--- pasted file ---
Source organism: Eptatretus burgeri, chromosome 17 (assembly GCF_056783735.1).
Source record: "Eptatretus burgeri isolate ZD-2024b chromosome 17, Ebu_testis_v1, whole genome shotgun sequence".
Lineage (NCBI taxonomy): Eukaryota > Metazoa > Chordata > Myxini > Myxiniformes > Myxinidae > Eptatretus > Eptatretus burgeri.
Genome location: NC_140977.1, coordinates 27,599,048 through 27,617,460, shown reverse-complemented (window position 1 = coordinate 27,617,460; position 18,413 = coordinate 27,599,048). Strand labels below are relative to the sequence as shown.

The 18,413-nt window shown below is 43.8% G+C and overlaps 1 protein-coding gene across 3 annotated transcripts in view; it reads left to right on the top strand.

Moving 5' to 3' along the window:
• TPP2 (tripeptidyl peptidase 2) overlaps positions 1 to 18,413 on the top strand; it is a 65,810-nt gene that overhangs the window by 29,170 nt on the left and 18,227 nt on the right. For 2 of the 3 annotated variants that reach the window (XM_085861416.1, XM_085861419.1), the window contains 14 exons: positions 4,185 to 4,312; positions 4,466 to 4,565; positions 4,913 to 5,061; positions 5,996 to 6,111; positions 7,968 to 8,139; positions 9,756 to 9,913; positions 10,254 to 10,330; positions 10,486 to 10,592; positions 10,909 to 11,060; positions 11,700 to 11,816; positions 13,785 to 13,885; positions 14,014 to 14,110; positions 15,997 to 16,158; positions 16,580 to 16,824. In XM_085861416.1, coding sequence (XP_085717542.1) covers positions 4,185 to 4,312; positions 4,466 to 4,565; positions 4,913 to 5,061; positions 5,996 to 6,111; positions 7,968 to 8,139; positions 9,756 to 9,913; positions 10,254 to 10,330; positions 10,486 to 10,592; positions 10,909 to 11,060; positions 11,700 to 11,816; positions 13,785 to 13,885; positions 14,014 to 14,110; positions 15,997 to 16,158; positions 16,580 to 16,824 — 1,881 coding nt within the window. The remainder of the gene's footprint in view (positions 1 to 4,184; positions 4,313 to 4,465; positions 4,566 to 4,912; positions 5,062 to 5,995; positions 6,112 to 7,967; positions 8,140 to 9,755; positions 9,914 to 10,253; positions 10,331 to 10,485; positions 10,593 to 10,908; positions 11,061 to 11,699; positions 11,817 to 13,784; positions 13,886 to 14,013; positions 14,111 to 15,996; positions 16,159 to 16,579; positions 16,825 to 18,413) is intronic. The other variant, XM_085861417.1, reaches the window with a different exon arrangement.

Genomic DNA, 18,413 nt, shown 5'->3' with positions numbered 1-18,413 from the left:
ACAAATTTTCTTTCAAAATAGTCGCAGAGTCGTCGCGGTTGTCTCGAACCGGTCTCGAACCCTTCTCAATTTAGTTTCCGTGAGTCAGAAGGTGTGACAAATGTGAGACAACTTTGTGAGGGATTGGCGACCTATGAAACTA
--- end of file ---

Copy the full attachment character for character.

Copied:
Source organism: Eptatretus burgeri, chromosome 17 (assembly GCF_056783735.1).
Source record: "Eptatretus burgeri isolate ZD-2024b chromosome 17, Ebu_testis_v1, whole genome shotgun sequence".
Lineage (NCBI taxonomy): Eukaryota > Metazoa > Chordata > Myxini > Myxiniformes > Myxinidae > Eptatretus > Eptatretus burgeri.
Genome location: NC_140977.1, coordinates 27,599,048 through 27,617,460, shown reverse-complemented (window position 1 = coordinate 27,617,460; position 18,413 = coordinate 27,599,048). Strand labels below are relative to the sequence as shown.

The 18,413-nt window shown below is 43.8% G+C and overlaps 1 protein-coding gene across 3 annotated transcripts in view; it reads left to right on the top strand.

Moving 5' to 3' along the window:
• TPP2 (tripeptidyl peptidase 2) overlaps positions 1 to 18,413 on the top strand; it is a 65,810-nt gene that overhangs the window by 29,170 nt on the left and 18,227 nt on the right. For 2 of the 3 annotated variants that reach the window (XM_085861416.1, XM_085861419.1), the window contains 14 exons: positions 4,185 to 4,312; positions 4,466 to 4,565; positions 4,913 to 5,061; positions 5,996 to 6,111; positions 7,968 to 8,139; positions 9,756 to 9,913; positions 10,254 to 10,330; positions 10,486 to 10,592; positions 10,909 to 11,060; positions 11,700 to 11,816; positions 13,785 to 13,885; positions 14,014 to 14,110; positions 15,997 to 16,158; positions 16,580 to 16,824. In XM_085861416.1, coding sequence (XP_085717542.1) covers positions 4,185 to 4,312; positions 4,466 to 4,565; positions 4,913 to 5,061; positions 5,996 to 6,111; positions 7,968 to 8,139; positions 9,756 to 9,913; positions 10,254 to 10,330; positions 10,486 to 10,592; positions 10,909 to 11,060; positions 11,700 to 11,816; positions 13,785 to 13,885; positions 14,014 to 14,110; positions 15,997 to 16,158; positions 16,580 to 16,824 — 1,881 coding nt within the window. The remainder of the gene's footprint in view (positions 1 to 4,184; positions 4,313 to 4,465; positions 4,566 to 4,912; positions 5,062 to 5,995; positions 6,112 to 7,967; positions 8,140 to 9,755; positions 9,914 to 10,253; positions 10,331 to 10,485; positions 10,593 to 10,908; positions 11,061 to 11,699; positions 11,817 to 13,784; positions 13,886 to 14,013; positions 14,111 to 15,996; positions 16,159 to 16,579; positions 16,825 to 18,413) is intronic. The other variant, XM_085861417.1, reaches the window with a different exon arrangement.

Genomic DNA, 18,413 nt, shown 5'->3' with positions numbered 1-18,413 from the left:
ACAAATTTTCTTTCAAAATAGTCGCAGAGTCGTCGCGGTTGTCTCGAACCGGTCTCGAACCCTTCTCAATTTAGTTTCCGTGAGTCAGAAGGTGTGACAAATGTGAGACAACTTTGTGAGGGATTGGCGACCTATGAAACTA